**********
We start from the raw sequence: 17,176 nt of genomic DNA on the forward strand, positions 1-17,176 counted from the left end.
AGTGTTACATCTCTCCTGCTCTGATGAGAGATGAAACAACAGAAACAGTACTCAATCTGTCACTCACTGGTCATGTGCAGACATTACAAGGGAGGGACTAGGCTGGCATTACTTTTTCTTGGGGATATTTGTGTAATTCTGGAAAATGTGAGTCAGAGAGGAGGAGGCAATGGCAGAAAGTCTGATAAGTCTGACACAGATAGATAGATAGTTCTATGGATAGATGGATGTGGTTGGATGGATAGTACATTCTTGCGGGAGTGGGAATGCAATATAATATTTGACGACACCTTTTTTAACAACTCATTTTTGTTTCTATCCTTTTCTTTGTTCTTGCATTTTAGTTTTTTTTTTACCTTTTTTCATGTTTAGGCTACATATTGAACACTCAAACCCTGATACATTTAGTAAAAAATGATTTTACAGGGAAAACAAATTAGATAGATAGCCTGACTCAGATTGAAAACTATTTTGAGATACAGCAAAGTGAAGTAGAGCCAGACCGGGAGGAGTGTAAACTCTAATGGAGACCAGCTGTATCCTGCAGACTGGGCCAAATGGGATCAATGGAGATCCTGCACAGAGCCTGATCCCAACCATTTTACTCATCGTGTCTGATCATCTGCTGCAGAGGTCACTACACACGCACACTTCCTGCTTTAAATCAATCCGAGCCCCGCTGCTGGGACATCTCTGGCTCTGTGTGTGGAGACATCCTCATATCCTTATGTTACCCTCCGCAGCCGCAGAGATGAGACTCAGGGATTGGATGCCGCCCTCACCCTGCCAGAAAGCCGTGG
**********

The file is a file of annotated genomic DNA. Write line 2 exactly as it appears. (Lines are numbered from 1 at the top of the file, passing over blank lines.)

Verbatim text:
AGTGTTACATCTCTCCTGCTCTGATGAGAGATGAAACAACAGAAACAGTACTCAATCTGTCACTCACTGGTCATGTGCAGACATTACAAGGGAGGGACTAGGCTGGCATTACTTTTTCTTGGGGATATTTGTGTAATTCTGGAAAATGTGAGTCAGAGAGGAGGAGGCAATGGCAGAAAGTCTGATAAGTCTGACACAGATAGATAGATAGTTCTATGGATAGATGGATGTGGTTGGATGGATAGTACATTCTTGCGGGAGTGGGAATGCAATATAATATTTGACGACACCTTTTTTAACAACTCATTTTTGTTTCTATCCTTTTCTTTGTTCTTGCATTTTAGTTTTTTTTTTACCTTTTTTCATGTTTAGGCTACATATTGAACACTCAAACCCTGATACATTTAGTAAAAAATGATTTTACAGGGAAAACAAATTAGATAGATAGCCTGACTCAGATTGAAAACTATTTTGAGATACAGCAAAGTGAAGTAGAGCCAGACCGGGAGGAGTGTAAACTCTAATGGAGACCAGCTGTATCCTGCAGACTGGGCCAAATGGGATCAATGGAGATCCTGCACAGAGCCTGATCCCAACCATTTTACTCATCGTGTCTGATCATCTGCTGCAGAGGTCACTACACACGCACACTTCCTGCTTTAAATCAATCCGAGCCCCGCTGCTGGGACATCTCTGGCTCTGTGTGTGGAGACATCCTCATATCCTTATGTTACCCTCCGCAGCCGCAGAGATGAGACTCAGGGATTGGATGCCGCCCTCACCCTGCCAGAAAGCCGTGG